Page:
Ghana cannot meet the September 21, 2017 deadline set for the migration from analogue to digital broadcasting, the Minister of Communications, Mrs Ursula Owusu-Ekuful, has said.

The country missed the initial June 2015 deadline set under the Geneva 2006 agreement of the International Telecommunications Union (ITU) for countries to migrate onto the digital platform, citing delays in accessing funding for the project.

 The turn of events, the minister said, was because the government did not want to be in a haste to switch onto the digital platform, especially when the right regulatory framework and due processes to guarantee quality content and efficient operation of the system were not yet in place.

"I can officially announce that we are not ready to switch to the digital platform this year, but we are sure to start it fully in 2018. I cannot put a timeline to it, but the date will be announced when we are ready next year," she stressed.

Mrs Owusu-Ekuful was speaking at the opening session of a two-day national forum on the digital migration process in Accra yesterday.


The forum was organised by the National Media Commission (NMC), with support from the Friedrich Ebert Stiftung (FES) to start a national discourse on key issues that need to be addressed as the country moves towards the digital platform.

Attended by representatives from governmental agencies, civil society organisations (CSOs) and experts from other parts of Africa, the forum served as an opportunity for key stakeholders to explore regulatory mechanisms and technical issues that ought to be addressed to enhance the road map for the smooth take-off of the migration process.

Digital migration

Ghana began the journey from analogue to digital migration in 2010, in line with international requirements to improve on the communication landscape.

Stakeholder discussions and technical cooperation among key stakeholders led to the development of a road map for the migration process.

Technical specifications of the digital platform were developed in 2011, while the third phase of the migration process was completed in February 2017, paving the way for the migration to begin in September this year.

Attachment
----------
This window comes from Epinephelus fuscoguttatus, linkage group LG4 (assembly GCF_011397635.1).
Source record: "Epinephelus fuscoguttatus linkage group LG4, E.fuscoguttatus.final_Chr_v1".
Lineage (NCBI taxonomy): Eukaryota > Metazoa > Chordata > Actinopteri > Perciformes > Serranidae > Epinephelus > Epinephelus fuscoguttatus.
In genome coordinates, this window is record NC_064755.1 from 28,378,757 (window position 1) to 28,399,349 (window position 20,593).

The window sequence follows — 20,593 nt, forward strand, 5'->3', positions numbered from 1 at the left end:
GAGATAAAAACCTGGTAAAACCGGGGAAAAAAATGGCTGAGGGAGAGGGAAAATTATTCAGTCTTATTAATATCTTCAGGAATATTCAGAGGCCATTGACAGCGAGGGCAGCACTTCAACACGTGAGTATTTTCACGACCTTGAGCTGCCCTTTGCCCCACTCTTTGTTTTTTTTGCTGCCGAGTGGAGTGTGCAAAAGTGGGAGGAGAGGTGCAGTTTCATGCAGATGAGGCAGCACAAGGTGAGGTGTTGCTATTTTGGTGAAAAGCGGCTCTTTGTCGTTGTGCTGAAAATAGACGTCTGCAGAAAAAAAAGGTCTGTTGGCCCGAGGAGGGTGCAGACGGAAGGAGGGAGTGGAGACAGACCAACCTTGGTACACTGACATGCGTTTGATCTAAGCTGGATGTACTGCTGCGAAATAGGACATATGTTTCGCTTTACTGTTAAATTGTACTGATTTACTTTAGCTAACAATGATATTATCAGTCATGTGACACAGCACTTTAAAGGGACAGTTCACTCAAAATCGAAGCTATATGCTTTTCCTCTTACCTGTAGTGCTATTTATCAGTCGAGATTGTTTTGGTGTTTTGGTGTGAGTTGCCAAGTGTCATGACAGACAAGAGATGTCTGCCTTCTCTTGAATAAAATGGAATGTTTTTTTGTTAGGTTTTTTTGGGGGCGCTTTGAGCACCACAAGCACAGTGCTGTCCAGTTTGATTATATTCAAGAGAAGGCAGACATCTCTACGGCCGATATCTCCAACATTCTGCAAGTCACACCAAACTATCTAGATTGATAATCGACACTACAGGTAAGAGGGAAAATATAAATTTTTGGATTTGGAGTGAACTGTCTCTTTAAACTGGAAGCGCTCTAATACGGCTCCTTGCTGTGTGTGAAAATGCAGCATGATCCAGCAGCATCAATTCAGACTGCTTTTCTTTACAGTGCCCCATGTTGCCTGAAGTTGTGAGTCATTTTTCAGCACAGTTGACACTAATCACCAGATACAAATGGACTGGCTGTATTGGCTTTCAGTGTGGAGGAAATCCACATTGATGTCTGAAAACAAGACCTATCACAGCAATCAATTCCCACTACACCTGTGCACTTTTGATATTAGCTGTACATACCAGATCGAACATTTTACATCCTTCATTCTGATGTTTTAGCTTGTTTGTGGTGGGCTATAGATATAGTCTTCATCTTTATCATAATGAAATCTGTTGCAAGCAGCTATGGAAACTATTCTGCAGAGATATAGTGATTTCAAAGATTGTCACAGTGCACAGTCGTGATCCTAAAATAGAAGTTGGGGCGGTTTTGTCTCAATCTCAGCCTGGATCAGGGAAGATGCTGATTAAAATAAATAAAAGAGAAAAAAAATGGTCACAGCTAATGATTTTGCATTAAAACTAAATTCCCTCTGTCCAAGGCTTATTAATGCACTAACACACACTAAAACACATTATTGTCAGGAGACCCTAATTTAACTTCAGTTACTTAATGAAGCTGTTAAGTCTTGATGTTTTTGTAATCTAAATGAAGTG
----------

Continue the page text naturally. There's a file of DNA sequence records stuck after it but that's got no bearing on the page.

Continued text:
However, in her address at the forum, Mrs Owusu-Ekuful said a consultant had been invited to review the road map to the digital migration process to ensure that all lapses were addressed.

“We need to bear in mind that technology changes with time, so we are inviting a consultant to review the whole migration process and make recommendations as to the way forward before we switch on the digital platform,” she said.

Local content

She underscored the need for all stakeholders, including the NMC and the National Communications Authority (NCA), to strengthen dialogue to come up with innovative ideas that would feed into the draft policy, especially on the generation of quality content.

She asked local television channels to be mindful of local content requirements in the draft policy for the digital migration.

"The draft policy says that 70 per cent of the content of broadcasters should be generated locally, so television stations that broadcast excessive foreign materials, especially telenovelas such as Kumkum Bagya, should begin to look at the type of content they will generate.

"For those who think that the digital platform will give them the licence to generate any kind of content, including pornographic materials, they need to revise their notes because we cannot have a jungle," she said.

Mrs Owusu-Ekuful warned that the sanction regime would be incorporated into the information policy framework of the digital migration to clamp down on non-complying entities.

She said the ministry would collaborate with other regulatory bodies and key stakeholders to ensure that the content generated by broadcasters was consistent with local culture.

Quality information

In a speech delivered on his behalf by a Deputy Minister of Information, Nana Ama Dokua Asiamah-Agyei, the Minister of Information, Mr Mustapha Abdul-Hamid, said access to relevant and accurate information was pivotal to national development.

For that reason, he asked local broadcasters to deploy innovative strategies to make good use of the digital platform when it became operational.

He asked all stakeholders to collaborate to make the best out of the digital platform, emphasising that it had the potential to create more job opportunities.

For his part, an international expert on media technology and policy from South Africa, Mr Michael Dearham, urged the government to consult other international bodies to beef up its regulatory framework on digital migration.

He called for massive investment in research and information management to leverage on the potential of the digital platform provided for national development.


The Chairman of the NMC, Nana Kwasi Gyan-Apenteng, observed that given the rapid changes in technology, it was important for all stakeholders in the communications sector to collaborate to ensure that innovative mechanisms were put in place for effective digital migration.

He urged broadcasters to strategically position themselves to take advantage of the digital migration when it was fully implemented.